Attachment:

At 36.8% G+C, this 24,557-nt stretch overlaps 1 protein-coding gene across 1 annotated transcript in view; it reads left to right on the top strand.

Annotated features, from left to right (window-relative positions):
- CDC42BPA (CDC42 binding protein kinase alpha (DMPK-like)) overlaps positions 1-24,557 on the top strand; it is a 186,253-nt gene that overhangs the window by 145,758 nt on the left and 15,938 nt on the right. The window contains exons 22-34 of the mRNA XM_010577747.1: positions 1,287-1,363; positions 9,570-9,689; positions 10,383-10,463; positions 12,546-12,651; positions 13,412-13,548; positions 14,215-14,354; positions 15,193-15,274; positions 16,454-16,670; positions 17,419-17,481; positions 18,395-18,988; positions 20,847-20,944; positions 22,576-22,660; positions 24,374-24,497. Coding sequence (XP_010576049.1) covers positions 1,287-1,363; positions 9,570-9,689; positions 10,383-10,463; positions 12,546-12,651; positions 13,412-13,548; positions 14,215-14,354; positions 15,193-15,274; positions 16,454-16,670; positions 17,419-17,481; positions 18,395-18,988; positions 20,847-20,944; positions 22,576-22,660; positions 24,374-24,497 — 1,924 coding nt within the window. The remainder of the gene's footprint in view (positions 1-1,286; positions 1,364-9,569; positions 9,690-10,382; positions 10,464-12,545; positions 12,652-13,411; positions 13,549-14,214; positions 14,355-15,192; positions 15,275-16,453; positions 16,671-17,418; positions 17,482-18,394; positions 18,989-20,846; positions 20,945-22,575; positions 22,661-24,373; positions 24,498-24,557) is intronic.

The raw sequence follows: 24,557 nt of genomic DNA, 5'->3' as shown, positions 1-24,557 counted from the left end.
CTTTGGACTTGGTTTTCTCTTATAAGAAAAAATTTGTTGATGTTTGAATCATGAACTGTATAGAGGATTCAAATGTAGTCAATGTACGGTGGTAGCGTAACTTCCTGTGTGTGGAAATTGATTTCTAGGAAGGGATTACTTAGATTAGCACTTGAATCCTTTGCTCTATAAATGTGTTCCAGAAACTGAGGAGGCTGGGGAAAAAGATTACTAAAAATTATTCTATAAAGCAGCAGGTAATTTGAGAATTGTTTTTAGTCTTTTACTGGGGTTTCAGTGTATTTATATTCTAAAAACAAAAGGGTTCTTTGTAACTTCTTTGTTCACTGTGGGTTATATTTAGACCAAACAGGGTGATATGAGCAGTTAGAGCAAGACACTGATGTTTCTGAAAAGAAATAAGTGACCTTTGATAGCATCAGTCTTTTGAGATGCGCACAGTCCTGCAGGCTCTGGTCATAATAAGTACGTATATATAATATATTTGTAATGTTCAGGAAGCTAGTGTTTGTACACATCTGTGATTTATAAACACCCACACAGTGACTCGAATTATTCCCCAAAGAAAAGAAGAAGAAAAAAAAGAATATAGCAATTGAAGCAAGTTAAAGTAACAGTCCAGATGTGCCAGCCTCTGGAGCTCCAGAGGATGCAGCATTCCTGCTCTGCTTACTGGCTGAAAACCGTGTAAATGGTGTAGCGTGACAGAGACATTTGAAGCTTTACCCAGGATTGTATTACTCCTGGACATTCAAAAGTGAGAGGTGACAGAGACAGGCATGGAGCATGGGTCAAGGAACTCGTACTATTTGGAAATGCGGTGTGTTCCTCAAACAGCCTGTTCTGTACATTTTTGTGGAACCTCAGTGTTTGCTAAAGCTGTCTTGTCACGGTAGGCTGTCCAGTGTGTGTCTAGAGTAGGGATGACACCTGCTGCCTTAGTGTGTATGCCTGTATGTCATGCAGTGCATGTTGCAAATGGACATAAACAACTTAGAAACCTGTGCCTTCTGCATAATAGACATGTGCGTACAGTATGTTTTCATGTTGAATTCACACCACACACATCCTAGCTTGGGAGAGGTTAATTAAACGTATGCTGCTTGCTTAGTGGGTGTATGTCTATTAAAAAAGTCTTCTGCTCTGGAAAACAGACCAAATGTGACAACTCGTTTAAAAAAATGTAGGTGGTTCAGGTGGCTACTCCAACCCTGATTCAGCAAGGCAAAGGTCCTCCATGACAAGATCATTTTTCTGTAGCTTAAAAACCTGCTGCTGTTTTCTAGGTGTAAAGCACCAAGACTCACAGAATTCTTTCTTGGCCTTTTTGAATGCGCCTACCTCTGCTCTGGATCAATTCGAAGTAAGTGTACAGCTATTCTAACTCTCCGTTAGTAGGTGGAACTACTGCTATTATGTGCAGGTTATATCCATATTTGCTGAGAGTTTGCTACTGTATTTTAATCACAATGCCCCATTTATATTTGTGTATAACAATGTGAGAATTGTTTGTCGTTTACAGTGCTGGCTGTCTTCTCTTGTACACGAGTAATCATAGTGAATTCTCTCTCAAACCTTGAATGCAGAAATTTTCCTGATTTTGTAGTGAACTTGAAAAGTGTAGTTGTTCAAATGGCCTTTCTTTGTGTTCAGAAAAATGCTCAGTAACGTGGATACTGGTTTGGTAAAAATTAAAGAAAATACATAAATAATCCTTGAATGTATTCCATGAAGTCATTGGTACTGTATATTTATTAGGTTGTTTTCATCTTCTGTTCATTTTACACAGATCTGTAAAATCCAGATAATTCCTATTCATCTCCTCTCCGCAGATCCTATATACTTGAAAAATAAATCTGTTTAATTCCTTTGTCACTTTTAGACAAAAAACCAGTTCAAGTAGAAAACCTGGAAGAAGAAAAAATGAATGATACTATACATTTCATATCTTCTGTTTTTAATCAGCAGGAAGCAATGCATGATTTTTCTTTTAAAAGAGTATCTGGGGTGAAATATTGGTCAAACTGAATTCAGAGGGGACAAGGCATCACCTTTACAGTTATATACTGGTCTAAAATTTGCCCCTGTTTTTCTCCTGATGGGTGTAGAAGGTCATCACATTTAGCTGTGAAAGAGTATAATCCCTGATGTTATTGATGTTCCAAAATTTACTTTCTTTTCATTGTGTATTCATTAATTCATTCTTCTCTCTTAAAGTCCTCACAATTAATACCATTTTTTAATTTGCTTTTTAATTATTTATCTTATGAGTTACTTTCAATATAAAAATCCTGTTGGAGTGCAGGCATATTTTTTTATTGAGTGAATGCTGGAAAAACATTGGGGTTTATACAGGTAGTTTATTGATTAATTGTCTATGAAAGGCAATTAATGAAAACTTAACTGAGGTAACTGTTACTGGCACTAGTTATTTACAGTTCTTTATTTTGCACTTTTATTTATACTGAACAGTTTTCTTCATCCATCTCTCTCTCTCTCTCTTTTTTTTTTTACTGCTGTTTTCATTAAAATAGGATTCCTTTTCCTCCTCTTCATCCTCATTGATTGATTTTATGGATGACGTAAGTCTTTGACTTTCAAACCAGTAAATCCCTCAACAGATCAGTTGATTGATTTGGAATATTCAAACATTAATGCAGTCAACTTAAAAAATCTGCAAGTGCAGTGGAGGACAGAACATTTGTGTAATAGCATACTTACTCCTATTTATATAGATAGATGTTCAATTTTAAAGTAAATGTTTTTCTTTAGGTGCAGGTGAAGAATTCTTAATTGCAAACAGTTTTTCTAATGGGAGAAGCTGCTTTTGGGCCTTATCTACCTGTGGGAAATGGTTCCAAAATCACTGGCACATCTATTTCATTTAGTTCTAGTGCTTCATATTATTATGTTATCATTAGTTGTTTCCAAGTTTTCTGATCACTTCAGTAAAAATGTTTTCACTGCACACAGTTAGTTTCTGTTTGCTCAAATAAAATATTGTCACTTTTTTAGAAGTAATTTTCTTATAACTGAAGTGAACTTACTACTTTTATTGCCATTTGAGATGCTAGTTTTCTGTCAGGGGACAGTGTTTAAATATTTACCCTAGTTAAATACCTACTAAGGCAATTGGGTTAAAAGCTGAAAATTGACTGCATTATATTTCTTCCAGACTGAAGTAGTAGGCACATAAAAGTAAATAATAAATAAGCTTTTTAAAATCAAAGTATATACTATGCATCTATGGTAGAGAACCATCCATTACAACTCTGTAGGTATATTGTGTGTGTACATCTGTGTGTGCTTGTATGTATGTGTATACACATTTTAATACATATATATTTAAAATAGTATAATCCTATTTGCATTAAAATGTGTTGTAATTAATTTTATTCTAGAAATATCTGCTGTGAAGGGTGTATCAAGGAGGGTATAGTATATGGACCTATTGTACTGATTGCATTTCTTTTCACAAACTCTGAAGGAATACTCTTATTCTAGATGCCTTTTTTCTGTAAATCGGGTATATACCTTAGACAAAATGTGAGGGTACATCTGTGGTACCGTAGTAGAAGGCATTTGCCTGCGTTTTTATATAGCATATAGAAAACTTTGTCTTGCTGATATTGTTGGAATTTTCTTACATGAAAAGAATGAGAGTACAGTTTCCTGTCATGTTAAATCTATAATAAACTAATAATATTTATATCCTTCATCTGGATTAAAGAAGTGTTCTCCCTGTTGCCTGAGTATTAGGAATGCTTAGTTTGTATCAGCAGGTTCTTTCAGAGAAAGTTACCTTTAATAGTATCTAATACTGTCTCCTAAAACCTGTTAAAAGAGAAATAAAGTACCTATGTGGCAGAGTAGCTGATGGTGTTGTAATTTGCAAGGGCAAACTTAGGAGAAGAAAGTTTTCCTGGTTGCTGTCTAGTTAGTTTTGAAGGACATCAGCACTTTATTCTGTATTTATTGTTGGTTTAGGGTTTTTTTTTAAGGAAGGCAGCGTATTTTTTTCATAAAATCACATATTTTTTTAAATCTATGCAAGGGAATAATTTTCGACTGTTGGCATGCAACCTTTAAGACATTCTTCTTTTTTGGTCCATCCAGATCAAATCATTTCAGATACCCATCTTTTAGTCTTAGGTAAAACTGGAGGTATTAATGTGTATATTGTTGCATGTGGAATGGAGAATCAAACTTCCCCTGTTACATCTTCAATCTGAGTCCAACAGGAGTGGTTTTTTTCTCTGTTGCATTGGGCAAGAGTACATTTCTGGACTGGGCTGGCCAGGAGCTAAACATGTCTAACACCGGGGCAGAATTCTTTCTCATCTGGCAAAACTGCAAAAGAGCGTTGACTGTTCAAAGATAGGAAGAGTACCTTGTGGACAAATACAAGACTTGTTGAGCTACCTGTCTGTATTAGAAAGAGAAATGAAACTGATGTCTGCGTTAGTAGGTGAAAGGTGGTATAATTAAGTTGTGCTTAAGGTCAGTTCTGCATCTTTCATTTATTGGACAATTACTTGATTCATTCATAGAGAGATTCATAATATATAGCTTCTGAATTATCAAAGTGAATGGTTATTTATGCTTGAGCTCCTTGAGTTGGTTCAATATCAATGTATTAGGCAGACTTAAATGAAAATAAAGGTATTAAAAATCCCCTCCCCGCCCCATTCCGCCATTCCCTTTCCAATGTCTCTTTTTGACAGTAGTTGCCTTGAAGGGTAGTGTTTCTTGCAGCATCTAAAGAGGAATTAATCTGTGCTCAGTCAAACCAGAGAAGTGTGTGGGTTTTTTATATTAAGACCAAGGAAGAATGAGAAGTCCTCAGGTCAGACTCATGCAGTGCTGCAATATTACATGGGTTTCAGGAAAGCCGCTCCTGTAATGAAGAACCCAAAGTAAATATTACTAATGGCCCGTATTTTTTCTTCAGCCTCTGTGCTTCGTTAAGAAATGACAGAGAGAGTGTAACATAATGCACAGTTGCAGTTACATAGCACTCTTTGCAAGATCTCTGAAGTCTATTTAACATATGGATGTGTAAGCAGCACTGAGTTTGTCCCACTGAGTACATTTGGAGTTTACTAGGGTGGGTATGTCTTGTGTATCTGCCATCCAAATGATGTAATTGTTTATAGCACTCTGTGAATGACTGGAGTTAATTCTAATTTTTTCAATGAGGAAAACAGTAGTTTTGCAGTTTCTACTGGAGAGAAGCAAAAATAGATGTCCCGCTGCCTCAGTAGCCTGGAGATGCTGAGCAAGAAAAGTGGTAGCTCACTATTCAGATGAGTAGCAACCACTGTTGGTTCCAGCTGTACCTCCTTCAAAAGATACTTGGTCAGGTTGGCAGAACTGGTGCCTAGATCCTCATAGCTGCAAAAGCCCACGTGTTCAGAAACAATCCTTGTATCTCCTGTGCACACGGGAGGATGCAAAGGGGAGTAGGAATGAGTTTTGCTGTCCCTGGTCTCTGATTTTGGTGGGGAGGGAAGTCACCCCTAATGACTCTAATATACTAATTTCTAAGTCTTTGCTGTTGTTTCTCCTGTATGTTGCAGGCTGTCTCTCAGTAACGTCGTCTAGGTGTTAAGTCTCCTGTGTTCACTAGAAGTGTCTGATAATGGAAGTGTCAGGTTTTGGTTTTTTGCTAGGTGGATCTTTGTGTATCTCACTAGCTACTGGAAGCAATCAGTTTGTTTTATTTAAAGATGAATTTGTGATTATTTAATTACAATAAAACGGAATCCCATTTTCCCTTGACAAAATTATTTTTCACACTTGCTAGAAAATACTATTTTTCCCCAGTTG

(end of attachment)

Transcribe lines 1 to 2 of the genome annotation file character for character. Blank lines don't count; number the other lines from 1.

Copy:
At 36.8% G+C, this 24,557-nt stretch overlaps 1 protein-coding gene across 1 annotated transcript in view; it reads left to right on the top strand.

Annotated features, from left to right (window-relative positions):